Nicklaus Ryder Cup Nice But No Major

By Associated PressSeptember 17, 2004, 4:00 pm
04 Ryder CupBLOOMFIELD TOWNSHIP, Mich. -- Jack Nicklaus thinks a justifiable lack of urgency has led to Tiger Woods' well-documented struggles at the Ryder Cup.
Nicklaus had a sterling 17-8-3 record in six Ryder Cups, while Woods is just 5-10-2 in four events, including two losses Friday.
'I don't put a whole lot of stock in Ryder Cup records,' Nicklaus said in a phone interview. 'I think Tiger is far more focused when he plays a U.S. Open or a Masters, and rightfully so.'
Nicklaus said he thoroughly enjoyed his Ryder Cup experience, which included being captain in 1983 and '87, but said majors are where a player's career is made or broken.
'They are the most important things in golf,' Nicklaus said.
Nicklaus won a record 18 majors, and Woods has plenty of time to win the 10 more he needs to match that mark.
'When you look at Stewart Cink, who is playing in his first Ryder Cup, or Jay Haas, who could be playing in his last, they may get more focused because it hasn't been their norm,' he said. 'Tiger knows he's the best player in the world and he knows he'll be back again. There's a little difference in how guys look at it.'
Woods has been compared to Nicklaus his entire career, and it's no different when it comes to the Ryder Cup.
Woods had another tough day at Oakland Hills. He and partner Phil Mickelson, the Americans' two big guns, lost to Colin Montgomerie and Padraig Harrington in better-ball and to Darren Clarke and Lee Westwood in alternate shot.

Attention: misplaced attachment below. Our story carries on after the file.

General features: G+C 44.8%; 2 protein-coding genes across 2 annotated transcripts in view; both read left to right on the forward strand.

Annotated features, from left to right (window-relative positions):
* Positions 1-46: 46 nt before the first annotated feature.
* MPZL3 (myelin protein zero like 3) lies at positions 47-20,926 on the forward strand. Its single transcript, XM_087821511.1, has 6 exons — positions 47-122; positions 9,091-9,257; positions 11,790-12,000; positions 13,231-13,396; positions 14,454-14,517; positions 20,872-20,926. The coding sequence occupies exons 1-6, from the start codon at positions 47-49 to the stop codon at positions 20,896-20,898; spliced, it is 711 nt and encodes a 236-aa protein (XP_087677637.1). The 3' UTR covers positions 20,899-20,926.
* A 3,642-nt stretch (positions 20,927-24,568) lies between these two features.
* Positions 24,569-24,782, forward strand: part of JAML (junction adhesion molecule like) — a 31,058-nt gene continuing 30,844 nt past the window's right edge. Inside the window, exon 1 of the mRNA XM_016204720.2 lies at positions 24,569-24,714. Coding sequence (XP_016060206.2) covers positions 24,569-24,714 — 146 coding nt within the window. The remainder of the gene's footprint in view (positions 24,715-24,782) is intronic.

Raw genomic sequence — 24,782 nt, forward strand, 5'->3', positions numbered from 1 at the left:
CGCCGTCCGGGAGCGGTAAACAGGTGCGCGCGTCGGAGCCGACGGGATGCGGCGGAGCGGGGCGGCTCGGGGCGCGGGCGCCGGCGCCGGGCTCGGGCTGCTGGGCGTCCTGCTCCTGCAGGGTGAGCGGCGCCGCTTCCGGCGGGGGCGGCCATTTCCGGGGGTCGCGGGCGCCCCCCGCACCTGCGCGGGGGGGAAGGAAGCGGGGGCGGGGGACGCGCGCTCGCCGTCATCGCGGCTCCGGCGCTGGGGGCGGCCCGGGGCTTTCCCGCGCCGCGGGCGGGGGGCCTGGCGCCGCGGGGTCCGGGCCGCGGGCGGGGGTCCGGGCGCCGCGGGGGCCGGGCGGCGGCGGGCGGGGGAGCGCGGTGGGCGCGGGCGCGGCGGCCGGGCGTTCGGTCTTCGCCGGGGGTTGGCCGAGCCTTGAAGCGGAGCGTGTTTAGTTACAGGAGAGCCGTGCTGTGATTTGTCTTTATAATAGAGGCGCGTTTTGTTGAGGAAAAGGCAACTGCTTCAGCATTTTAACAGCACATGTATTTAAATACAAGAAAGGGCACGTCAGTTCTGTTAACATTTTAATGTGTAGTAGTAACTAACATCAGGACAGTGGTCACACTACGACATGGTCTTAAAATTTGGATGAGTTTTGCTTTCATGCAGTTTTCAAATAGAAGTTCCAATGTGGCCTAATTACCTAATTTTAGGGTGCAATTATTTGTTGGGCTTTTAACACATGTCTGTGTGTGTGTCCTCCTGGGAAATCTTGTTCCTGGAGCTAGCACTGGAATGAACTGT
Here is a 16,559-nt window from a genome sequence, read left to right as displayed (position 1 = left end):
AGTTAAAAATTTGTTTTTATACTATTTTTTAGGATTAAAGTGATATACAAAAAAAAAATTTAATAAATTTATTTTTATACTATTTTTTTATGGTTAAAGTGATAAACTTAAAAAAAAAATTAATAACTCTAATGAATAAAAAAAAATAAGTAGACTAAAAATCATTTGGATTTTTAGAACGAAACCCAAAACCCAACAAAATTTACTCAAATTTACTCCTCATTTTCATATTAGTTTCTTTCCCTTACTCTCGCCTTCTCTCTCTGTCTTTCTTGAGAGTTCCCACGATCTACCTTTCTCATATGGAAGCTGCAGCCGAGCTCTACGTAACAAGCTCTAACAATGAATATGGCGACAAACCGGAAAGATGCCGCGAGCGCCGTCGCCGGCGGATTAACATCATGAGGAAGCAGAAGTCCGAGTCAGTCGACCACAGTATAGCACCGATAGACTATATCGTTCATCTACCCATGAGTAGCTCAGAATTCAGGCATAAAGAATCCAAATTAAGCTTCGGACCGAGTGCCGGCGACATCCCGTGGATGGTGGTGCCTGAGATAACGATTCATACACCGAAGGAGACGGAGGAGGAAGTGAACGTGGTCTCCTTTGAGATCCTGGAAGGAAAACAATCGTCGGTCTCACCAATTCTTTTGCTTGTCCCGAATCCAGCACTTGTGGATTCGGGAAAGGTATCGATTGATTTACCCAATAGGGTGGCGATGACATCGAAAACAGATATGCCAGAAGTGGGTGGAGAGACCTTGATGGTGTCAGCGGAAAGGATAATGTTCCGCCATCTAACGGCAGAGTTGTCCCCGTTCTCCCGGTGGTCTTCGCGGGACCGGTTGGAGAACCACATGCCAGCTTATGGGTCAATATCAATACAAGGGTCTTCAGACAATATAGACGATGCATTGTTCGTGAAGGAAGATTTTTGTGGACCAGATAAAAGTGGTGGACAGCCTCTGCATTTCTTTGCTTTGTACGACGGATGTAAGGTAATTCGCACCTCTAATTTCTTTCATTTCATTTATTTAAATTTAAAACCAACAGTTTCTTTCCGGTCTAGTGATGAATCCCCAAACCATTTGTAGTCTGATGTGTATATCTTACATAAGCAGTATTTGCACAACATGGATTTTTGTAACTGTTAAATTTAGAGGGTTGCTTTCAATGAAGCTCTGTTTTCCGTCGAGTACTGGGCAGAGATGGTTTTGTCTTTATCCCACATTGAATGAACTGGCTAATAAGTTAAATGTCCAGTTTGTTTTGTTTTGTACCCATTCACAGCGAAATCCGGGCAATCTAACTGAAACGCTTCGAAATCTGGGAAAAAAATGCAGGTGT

Nicklaus said he normally wouldn't remember how he fared at the Ryder Cup, but he had a little help Friday.
'I read it in the paper this morning,' Nicklaus said.
The Golden Bear was speaking from New York, where he was preparing for the Jack Nicklaus Heart and Stroke Challenge, a golfing event held to raise awareness for cardiovascular fitness.
U.S. captain Hal Sutton made good on his promise to play every one of his players on the first day. European captain Bernhard Langer was not as diplomatic.

First-timers Paul Casey, David Howell and Ian Poulter were on the sidelines for both the morning and afternoon matches Friday.
That was by design. Langer said he wanted the three rookies to watch the action on their first day to soak up the pressure-packed environment.
'I wanted them to experience the atmosphere, watch the guys in action, see how the course plays,' Langer said. 'I think they had a great day of getting more experience and will be ready for tomorrow.'
All three will play in four-ball on Saturday morning.
Poulter is partnered with Darren Clarke, and Casey and Howell will play together.
Paul McGinley was the only European who played better ball in the morning but didn't return for alternate shot in the afternoon. Thomas Levet took his place.
'Some have to sit out,' Langer said. 'You can only play eight out of 12. Some have to sit out and they'll see some action sooner or later.'
Fellow rookie Luke Donald, who played two matches Friday, worried the layoff would make his teammates a little rusty.
'It's going to be hard for some of the guys who didn't play today to go out there,' Donald said.
Lee Westwood and Darren Clarke weren't fazed when they were paired against the Americans' top duo of Tiger Woods and Phil Mickelson.
They've done this before.
Westwood and Clarke were the opponents the last time the United States paired its best two players for the Ryder Cup: Woods and David Duval at Brookline in 1999.

Westwood and Clarke won that match five years ago, and did it again on Friday, rallying for a 1-up win.